DRAPER Ladies, I have the perfect lure to get your reluctant husbands into IKEA.
Meatballs. Tasty, cheap meatballs. And a lot of 'em.
And the best part is, the restaurant at IKEA is located on the top floor of the mazelike store, so you'll have to lead your fella past bins of AKUT (three-piece kitchen-utensil set, 59¢), hanging NESSANE (mirror with etched edging, $39.99) and row upon row of BILLY (bookcase systems starting at $49).
Sure, he might grumble at first. But once you reach the spacious, white-on-white restaurant and the aroma of those meatballs comes drifting out, he'll quiet right down. Those crafty folks at IKEA keep the product demos coming all during the meal, so as he's scarfing meatballs, he'll also be road-testing IKEA products.
My friend Gaylynn and I held a husband-luring strategy session at the IKEA restaurant on a recent weekday, six kids in tow.
The kids were happy, having just spent an hour watching movies, climbing walls and playing games in Smaland, IKEA's free baby-sitting area (for those small fry who are both potty-trained and between 37 and 54 inches tall). They got even happier when they saw the huge glossy photos of the macaroni and cheese, PB&J and meatballs that are the children's menu.
We adults weren't so happy when we saw the line, which, at that lunchtime hour, resembled the line for Space Mountain at Disneyland. However, it moved along smartly, and within a few minutes we were picking up our trays at the cafeteria-style serving area.
Just as we were wondering how we'd be able to carry all the trays we'd need for two adults and six kids, a magical solution appeared in the form of a cart provided by the restaurant that carries three trays and is light enough for my 9-year-old to push.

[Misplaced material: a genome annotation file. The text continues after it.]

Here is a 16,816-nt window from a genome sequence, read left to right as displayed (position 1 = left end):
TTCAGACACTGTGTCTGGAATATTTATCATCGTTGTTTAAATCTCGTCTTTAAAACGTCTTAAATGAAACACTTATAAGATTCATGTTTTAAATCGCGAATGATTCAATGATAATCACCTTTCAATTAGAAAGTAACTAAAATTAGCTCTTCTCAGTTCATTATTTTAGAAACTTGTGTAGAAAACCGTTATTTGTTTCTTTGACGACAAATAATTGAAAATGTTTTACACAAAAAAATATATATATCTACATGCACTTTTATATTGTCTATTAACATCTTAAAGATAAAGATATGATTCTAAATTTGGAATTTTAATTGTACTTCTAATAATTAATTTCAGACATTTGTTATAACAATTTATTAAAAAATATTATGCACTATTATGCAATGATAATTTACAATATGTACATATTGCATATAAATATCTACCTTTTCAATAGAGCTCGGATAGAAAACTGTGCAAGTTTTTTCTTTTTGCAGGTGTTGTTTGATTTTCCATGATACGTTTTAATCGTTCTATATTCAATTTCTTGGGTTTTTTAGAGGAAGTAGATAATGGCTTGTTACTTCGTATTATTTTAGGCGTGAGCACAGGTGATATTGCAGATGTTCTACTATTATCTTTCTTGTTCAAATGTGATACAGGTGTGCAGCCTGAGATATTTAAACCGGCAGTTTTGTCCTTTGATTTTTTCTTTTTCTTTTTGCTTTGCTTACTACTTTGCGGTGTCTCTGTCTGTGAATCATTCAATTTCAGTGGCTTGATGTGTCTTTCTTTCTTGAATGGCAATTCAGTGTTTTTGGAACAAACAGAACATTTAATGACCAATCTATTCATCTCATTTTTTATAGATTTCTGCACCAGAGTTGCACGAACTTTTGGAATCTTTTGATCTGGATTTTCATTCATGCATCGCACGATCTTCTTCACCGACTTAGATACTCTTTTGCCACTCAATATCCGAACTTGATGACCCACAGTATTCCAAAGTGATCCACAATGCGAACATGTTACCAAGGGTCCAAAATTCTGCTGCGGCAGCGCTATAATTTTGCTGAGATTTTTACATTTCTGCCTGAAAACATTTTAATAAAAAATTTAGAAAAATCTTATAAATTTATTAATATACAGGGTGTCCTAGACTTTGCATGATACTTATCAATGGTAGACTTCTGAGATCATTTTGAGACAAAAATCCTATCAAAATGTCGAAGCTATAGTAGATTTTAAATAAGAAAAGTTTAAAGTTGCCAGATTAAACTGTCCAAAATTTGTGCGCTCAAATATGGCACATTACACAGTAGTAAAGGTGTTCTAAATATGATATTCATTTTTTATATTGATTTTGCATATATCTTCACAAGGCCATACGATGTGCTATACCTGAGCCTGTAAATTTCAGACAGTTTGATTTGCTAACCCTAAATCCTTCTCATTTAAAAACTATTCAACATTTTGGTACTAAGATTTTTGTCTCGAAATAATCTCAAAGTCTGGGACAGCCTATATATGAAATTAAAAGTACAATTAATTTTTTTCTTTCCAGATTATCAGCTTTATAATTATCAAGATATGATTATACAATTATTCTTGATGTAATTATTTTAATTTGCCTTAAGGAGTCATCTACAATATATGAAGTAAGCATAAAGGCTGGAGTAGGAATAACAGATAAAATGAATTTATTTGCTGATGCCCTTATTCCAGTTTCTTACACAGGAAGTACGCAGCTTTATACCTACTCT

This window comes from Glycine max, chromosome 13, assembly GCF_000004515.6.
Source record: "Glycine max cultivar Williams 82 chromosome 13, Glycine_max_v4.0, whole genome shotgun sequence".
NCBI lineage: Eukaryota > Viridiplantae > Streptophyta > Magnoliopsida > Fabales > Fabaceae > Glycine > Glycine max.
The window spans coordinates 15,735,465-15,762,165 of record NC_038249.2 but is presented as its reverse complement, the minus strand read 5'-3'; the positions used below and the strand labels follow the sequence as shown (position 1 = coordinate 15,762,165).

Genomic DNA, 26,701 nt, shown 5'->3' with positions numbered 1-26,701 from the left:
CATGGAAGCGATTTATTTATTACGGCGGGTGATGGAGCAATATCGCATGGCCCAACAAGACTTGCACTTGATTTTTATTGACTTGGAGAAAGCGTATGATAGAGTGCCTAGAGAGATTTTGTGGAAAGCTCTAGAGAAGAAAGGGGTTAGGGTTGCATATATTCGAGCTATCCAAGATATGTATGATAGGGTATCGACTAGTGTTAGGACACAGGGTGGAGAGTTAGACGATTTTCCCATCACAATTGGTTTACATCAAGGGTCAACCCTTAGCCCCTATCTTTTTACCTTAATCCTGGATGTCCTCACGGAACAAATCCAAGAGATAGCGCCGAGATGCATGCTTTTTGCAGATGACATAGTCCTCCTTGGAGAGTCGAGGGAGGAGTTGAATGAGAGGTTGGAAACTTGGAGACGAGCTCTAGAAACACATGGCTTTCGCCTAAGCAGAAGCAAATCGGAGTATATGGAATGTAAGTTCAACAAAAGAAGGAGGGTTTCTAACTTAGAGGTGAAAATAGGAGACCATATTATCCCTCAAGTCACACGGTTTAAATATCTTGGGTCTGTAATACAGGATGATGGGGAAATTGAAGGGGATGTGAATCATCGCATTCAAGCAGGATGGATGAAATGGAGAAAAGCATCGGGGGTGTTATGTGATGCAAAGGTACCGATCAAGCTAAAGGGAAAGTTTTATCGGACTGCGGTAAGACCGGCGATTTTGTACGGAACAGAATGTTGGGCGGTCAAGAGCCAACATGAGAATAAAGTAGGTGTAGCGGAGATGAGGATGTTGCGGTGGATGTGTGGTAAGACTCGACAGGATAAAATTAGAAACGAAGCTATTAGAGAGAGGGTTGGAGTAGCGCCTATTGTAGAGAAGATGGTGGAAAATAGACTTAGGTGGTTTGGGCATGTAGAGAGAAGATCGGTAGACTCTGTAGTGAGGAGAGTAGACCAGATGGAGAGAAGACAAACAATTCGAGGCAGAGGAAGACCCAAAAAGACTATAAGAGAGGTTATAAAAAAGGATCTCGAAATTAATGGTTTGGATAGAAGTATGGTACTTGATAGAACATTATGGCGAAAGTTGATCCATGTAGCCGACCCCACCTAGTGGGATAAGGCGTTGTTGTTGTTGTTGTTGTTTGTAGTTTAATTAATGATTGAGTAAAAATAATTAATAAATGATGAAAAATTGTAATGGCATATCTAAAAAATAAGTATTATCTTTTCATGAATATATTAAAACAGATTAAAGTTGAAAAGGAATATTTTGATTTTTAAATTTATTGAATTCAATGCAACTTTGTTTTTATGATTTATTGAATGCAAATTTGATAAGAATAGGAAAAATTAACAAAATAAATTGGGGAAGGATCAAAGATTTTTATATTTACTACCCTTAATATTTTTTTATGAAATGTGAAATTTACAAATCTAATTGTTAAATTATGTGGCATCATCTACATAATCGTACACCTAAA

That's only one of the family-friendly touches around this place. The most expensive kids meal, which includes Swedish meatballs, fries and a drink, is $1.99. You can get a plate of mac and cheese and a drink for, I swear, 99 cents.
There's a clean family restroom nearby, unlimited refills on fountain beverages (which includes tart, noncarbonated lingonberry juice) and all the kids meals are served using plastic KALAS (sets of bowls, plates, cups and utensils for six, $1.99 each). There are tons of highchairs (ANTILOP chair with safety belt, $18.99) and an entire wall of booster seats.
Gaylynn, who is good at discipline, had a premade chicken caesar salad with tender, juicy chicken and the salad was more green and crisp than many that are fresh-made.
I, who am not good at discipline, had the medium-size meatball lunch, with a big pile of Swedish meatballs in cream sauce and red-skin potatoes on the side. The meatballs were small and nicely browned, the sauce rich and lightly seasoned, and the potatoes waxy, tender and a great foil for the leftover sauce.
That's not to say it's all meatballs in these parts. On display the day we visited were poached herbed salmon, soup and various sandwiches, including an enticing open-faced sandwich with shrimp, mayo, lettuce and a lemon slice.
The Web site promises that various other dishes will rotate in and out. The kids liked the mac and cheese, a generous but not overlarge portion, and their kid-size plates of meatballs, which substituted fries for the red-skin potatoes.
For dessert, we had tall, lightly vanilla-sauced slices of Swedish apple cake, the deepest deep-dish pie I ever saw, served cool with a crumb crust and firm, spiced Granny Smith apple slices.
The apple cake was great, but even better was the restaurant's specialty Daim torte. This confection looked crunchy, but it was crumbly and delicious, with an almond filling and, on top, a rich ganache-like coating studded with bits of Swedish toffee.Salads and sandwiches $1.79-$4.49, entrees $4.29-$5.99, kids' meals 99 cents-$1.99.
Where: 67 W. IKEA Way (off the Bangerter Highway exit of I-15 at about 13500 South), Draper
Hours: Monday-Saturday, 10 a.m.-8:30 p.m. Sunday, 10 a.m.-7:30 p.m.
Web: www.ikea.com/us/en/ (then click on "IKEA near you" and select "UT, Draper")Wheelchair access: easy but crowded in parts of the dining area
Freelance writer Stacey Kratz reviews restaurants for the Deseret Morning News. E-mail: firstname.lastname@example.org